Work examples might urgent requirements, meetings, phone calls, and maybe some tasks on a long term project, such as...

  • Buy Power Generators
  • Identify Vendors for Cleaning Supplies
  • Call Vendor CEO about delivery
  • Meeting at 10:00 am with the product team
  • Develop an idea for supply chain crisis planning

Family examples might be grocery shopping, home school arrangements, doctor's appointments, and maybe relatives to call, such as...

  • Buy toilet paper for 30 days
  • Check expiration dates on perishables
  • Make sure computers work for homeschool
  • Call a doctor about immunizations
  • Call sister about mom's care plan 

4. For each task, consider what you need to do in order to mark it off your to-do list 

What are the action items for each task? In the same way that your tasks branched out from the center, branch out from the tasks you've written.

5. If you can break up the tasks into smaller tasks, than do it. 

Continue branching out until all action steps are noted on the mind map. The ends of each branch should be specific achievable tasks.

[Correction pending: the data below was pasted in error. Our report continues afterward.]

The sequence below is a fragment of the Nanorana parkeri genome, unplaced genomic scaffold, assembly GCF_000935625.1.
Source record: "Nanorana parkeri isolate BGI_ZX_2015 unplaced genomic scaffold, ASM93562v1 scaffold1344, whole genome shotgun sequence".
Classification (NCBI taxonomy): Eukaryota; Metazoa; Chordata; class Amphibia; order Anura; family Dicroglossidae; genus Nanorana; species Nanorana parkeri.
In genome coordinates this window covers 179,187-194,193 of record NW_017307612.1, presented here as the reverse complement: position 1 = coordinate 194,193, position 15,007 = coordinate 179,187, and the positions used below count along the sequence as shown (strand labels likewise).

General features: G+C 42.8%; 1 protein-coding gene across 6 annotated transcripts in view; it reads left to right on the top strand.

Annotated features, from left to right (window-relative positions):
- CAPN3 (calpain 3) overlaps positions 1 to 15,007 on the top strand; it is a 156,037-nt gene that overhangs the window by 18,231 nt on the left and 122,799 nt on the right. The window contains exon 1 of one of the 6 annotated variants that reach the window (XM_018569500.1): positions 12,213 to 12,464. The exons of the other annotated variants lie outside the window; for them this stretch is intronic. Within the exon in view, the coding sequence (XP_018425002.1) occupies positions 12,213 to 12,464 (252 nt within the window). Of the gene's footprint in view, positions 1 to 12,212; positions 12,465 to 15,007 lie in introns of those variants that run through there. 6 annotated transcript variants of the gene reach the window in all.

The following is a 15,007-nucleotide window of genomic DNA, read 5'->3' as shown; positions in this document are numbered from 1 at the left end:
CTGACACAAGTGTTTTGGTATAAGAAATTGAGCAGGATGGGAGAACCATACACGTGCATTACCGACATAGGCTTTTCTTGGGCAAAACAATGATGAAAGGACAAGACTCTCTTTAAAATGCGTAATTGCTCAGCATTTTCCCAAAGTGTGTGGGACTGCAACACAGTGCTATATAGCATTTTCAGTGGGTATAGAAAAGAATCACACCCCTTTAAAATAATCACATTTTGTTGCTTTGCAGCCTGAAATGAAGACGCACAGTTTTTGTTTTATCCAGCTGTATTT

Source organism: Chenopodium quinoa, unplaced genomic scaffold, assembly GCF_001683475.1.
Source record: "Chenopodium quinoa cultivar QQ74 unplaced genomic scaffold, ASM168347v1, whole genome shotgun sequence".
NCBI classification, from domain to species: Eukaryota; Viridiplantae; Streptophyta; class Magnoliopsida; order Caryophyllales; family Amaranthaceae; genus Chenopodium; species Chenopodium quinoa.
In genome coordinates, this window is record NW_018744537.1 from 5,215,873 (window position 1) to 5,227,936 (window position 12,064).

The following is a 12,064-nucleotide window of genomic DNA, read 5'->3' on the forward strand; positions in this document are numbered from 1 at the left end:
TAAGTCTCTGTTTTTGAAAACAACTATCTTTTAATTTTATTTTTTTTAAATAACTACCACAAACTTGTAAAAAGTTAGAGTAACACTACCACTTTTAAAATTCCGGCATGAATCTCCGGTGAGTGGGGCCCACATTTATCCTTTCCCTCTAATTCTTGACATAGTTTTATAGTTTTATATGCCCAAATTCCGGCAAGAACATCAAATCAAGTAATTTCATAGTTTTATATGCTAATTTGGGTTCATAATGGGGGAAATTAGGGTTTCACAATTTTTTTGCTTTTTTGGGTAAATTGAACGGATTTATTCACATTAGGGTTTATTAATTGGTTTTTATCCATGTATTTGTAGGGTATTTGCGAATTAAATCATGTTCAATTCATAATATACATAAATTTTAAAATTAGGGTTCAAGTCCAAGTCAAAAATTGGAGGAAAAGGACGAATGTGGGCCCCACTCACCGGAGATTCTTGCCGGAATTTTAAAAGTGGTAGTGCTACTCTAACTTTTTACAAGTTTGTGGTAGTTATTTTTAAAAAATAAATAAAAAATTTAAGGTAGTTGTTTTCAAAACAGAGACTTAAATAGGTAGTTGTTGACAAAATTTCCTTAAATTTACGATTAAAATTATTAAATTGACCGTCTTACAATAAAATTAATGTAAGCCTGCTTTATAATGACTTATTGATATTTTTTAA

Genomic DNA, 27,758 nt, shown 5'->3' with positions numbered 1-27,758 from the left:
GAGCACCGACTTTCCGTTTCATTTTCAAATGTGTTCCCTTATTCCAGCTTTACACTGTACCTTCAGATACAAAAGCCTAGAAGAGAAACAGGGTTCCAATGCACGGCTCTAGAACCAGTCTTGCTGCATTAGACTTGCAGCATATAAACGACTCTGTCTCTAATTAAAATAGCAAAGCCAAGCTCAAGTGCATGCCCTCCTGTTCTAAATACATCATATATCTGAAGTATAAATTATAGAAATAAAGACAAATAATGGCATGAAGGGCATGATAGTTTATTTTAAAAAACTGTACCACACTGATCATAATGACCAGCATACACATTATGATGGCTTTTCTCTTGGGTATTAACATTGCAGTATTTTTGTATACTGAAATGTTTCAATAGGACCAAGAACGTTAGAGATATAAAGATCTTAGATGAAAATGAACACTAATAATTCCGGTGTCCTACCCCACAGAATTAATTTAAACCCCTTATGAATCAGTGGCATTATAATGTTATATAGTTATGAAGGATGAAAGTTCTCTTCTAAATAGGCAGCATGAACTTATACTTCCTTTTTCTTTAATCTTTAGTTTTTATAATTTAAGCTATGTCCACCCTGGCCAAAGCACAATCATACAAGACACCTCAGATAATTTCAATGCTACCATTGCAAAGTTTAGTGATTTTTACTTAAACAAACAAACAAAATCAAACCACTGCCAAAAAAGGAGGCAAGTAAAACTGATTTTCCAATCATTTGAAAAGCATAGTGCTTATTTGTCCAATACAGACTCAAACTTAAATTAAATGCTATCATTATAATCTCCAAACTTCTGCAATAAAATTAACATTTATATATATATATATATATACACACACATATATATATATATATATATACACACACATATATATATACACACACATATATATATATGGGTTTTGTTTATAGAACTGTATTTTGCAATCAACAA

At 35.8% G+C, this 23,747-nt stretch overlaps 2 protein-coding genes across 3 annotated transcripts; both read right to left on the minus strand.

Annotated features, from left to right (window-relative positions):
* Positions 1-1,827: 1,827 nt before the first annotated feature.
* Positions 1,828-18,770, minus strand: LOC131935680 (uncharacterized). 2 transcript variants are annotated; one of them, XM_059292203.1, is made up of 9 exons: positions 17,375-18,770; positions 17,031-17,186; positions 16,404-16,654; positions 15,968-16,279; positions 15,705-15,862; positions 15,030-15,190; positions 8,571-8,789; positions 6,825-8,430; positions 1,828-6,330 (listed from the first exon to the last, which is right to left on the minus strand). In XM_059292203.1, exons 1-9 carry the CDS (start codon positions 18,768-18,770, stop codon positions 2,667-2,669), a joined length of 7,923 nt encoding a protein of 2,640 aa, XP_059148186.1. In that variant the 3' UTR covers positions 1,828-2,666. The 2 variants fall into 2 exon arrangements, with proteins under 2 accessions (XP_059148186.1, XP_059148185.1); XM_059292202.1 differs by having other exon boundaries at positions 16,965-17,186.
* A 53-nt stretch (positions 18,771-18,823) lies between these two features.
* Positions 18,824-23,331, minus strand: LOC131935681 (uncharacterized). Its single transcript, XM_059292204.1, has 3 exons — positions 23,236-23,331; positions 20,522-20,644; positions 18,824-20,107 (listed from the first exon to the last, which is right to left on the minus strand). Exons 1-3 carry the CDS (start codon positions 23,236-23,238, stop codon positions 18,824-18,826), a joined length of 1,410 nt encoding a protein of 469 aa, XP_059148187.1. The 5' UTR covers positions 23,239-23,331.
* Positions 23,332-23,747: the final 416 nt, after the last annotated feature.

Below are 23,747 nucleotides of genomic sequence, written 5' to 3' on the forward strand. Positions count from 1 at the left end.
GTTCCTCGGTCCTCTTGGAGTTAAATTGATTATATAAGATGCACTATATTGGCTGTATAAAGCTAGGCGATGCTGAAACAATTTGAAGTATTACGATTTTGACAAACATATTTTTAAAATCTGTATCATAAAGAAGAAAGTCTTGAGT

It's okay if some tasks have many branches coming off, while others have only one or two. 

6. To each task, assign a deadline and be as specific as possible. 

If possible, give each a time. Begin with appointments, such as meetings and phone calls. Then note no later than times, such as 12:00 pm (before lunch) or 4:00 pm (end of the day). Make sure you leave time at the end of the day to do your mind map for the next day. 

7. An hour before the end of the day, mark off completed tasks and start the next day's mind map.

Begin with step 1 above, and start with tasks not completed. This ensures you complete tasks. Next, add the next day's tasks in the same way as before. 

Follow the process every day to create your daily routine. You can create Mind Map for the week, month, and year for tasks that take more time.

Make Your Mind Map Colorful

The mind works best with pictures and colors, so visuals help mind maps communicate information and become memorable. For daily routine, use color-coding in the following way...